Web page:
Saturday, October 13, 2018

Final House Call for The Almond Doctor



He guided almond growers through deep freezes, rainstorms, drought and tree diseases. He dispensed sage advice about combating tree diseases and feeding crucial nutrients to the soil.

Often dubbed The Almond Doctor – a title he liked to downplay despite the catchy title on the blog – David Doll has written about everything almonds during his tenure as University of California Cooperative Extension pomologist and almond expert in Merced County. His column featured eye-catching titles such as “Got Voles? Perhaps anthraquinone is the answer” or straight forward titles like “Almond Frost Warning and Protection Methods - 2018.”
  

“David exemplifies the best in cooperative extension work. His ability to communicate and outreach to all types of growers and those in the industry is unparalleled,” says Marcia Gibbs, director of the Sustainable Cotton Project and San Joaquin Sustainable Farming Project. “He makes folks comfortable with his easy style and has an amazing ability to answer questions, supplying insights from not just his own experience butbacking his answers with scientific data on the spot. David is one of the best advisors in the UCCE system.” 

Gibbs has worked with David since he started with UCCE more than a decade ago. The farm advisor has become a fixture at almond field days and steadily earned the respect of growers during his tenure.  He is a major draw at field days.

“David is truly an innovative thinker who understands what growers need to know, always tailoring his talks to meet their needs.His willingness to step across county lines to meet the needs of Fresno and Madera County growers as well as those in Merced shows his commitment to the extension model.” Gibbs says.

“At almond meetings during the growing season and we can always count on David to find the time to come and speak with growers. When David is on the agenda, we can count on a good turnout of interested growers with great questions. Our meeting evaluations always rank David at the top of the agenda. Growers know they can bring their damaged nuts, tree branches and pressing pest or disease issues and David will get them the information they need. He follows up and provides a high level of technical expertise, tempered with a good understanding of the pressures facing California farmers.”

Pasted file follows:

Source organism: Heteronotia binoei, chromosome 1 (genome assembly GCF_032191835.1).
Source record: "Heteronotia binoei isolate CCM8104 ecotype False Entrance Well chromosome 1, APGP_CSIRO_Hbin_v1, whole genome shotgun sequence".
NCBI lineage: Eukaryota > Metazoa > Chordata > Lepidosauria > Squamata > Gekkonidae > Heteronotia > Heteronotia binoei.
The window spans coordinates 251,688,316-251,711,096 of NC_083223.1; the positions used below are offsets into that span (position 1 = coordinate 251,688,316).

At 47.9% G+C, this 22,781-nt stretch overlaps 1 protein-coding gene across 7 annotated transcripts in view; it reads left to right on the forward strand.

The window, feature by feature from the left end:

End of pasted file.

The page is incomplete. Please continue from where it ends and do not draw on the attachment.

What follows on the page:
Doll will make his final Almond Field Day appearance on Wednesday at West Valley Hulling, 45475 W. Panoche Road, Firebaugh. The free meeting with be from 10 a.m. to noon. Growers also will hear from Kris Tollerup,UC Statewide IPM advisor who will share information on managing navel orangeworm in almonds. Nick Tatarakis, Manager and Steve Malanca, Field Rep at West Valley Hulling will give a short talk about the huller followed by a tour through the facility.

David earned his Bachelor of Sciencedegree in plant biology from Purdue University in 2004. In 2008, he earned a master’s degree in plant pathology from the University of California, Davis. He has specialized in almonds, pistachios, walnuts and urban forestry.

David boasts an extensive bibliography, writing about issues ranging from “Climatic constraints to the potential of Microsphaeropsis amaranthis as a bioherbicide for common waterhemp” to “drought management in almonds.”His California agriculture article contributes include “Biological control program is being developed for brown marmorated stink bug” and “Managing the almond and stone fruit replant disease complex with less soil fumigant.”

“David’s work is of the highest caliber. His ideas and forward thinking are irreplaceable. David has put in endless hours of time helping make UCCE Merced a well-respected source for quality service and information,” Gibbs says.

 David will definitely be missed by Valley almond growers. Don’t miss the opportunity on Wednesday to wish him well on his new adventure.